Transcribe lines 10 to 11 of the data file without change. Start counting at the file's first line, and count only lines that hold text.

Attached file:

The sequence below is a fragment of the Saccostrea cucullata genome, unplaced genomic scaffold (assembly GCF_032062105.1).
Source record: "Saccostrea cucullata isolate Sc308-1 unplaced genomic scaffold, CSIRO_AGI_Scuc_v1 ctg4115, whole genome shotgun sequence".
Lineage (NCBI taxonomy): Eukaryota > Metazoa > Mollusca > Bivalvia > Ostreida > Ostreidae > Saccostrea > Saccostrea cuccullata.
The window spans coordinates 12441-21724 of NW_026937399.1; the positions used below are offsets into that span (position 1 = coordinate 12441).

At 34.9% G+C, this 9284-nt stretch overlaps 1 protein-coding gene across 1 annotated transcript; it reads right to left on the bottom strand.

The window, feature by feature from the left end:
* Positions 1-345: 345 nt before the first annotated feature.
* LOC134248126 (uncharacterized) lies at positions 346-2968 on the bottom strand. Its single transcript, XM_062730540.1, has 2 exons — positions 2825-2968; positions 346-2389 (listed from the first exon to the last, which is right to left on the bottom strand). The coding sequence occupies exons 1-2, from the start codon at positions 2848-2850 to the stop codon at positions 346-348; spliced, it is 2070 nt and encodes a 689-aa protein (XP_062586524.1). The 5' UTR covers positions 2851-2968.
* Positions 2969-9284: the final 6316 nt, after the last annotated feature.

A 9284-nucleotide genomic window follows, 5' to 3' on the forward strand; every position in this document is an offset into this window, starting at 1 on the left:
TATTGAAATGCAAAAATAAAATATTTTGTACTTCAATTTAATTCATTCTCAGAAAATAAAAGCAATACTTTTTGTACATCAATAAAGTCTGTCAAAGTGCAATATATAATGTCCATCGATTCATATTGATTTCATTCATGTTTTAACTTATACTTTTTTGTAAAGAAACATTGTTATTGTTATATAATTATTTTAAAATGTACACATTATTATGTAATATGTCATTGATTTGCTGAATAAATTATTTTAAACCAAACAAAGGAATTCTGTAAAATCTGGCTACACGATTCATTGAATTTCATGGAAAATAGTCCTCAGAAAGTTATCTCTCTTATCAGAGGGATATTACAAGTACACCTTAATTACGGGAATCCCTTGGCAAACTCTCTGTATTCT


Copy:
A 9284-nucleotide genomic window follows, 5' to 3' on the forward strand; every position in this document is an offset into this window, starting at 1 on the left:
TATTGAAATGCAAAAATAAAATATTTTGTACTTCAATTTAATTCATTCTCAGAAAATAAAAGCAATACTTTTTGTACATCAATAAAGTCTGTCAAAGTGCAATATATAATGTCCATCGATTCATATTGATTTCATTCATGTTTTAACTTATACTTTTTTGTAAAGAAACATTGTTATTGTTATATAATTATTTTAAAATGTACACATTATTATGTAATATGTCATTGATTTGCTGAATAAATTATTTTAAACCAAACAAAGGAATTCTGTAAAATCTGGCTACACGATTCATTGAATTTCATGGAAAATAGTCCTCAGAAAGTTATCTCTCTTATCAGAGGGATATTACAAGTACACCTTAATTACGGGAATCCCTTGGCAAACTCTCTGTATTCT